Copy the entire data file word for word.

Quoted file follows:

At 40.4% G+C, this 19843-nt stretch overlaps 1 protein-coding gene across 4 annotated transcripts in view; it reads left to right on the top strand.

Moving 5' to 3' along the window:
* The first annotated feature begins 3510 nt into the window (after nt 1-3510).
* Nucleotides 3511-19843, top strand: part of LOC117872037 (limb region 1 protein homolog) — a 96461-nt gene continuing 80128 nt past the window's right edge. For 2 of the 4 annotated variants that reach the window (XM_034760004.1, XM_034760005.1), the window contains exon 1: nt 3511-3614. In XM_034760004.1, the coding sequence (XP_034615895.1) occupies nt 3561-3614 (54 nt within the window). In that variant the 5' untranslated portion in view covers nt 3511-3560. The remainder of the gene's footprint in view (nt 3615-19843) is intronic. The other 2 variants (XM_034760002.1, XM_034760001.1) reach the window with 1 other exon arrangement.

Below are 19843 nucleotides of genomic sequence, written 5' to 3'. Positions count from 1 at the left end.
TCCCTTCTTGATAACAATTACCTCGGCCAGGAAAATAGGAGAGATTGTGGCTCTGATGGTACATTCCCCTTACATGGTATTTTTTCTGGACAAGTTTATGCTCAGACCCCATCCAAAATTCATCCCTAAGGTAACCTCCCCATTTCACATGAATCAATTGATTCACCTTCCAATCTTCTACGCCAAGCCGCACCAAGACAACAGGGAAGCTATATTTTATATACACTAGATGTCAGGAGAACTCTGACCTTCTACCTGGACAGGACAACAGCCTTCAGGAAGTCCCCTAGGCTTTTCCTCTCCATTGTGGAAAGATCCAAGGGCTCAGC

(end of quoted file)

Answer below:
At 40.4% G+C, this 19843-nt stretch overlaps 1 protein-coding gene across 4 annotated transcripts in view; it reads left to right on the top strand.

Moving 5' to 3' along the window:
* The first annotated feature begins 3510 nt into the window (after nt 1-3510).
* Nucleotides 3511-19843, top strand: part of LOC117872037 (limb region 1 protein homolog) — a 96461-nt gene continuing 80128 nt past the window's right edge. For 2 of the 4 annotated variants that reach the window (XM_034760004.1, XM_034760005.1), the window contains exon 1: nt 3511-3614. In XM_034760004.1, the coding sequence (XP_034615895.1) occupies nt 3561-3614 (54 nt within the window). In that variant the 5' untranslated portion in view covers nt 3511-3560. The remainder of the gene's footprint in view (nt 3615-19843) is intronic. The other 2 variants (XM_034760002.1, XM_034760001.1) reach the window with 1 other exon arrangement.

Below are 19843 nucleotides of genomic sequence, written 5' to 3'. Positions count from 1 at the left end.
TCCCTTCTTGATAACAATTACCTCGGCCAGGAAAATAGGAGAGATTGTGGCTCTGATGGTACATTCCCCTTACATGGTATTTTTTCTGGACAAGTTTATGCTCAGACCCCATCCAAAATTCATCCCTAAGGTAACCTCCCCATTTCACATGAATCAATTGATTCACCTTCCAATCTTCTACGCCAAGCCGCACCAAGACAACAGGGAAGCTATATTTTATATACACTAGATGTCAGGAGAACTCTGACCTTCTACCTGGACAGGACAACAGCCTTCAGGAAGTCCCCTAGGCTTTTCCTCTCCATTGTGGAAAGATCCAAGGGCTCAGC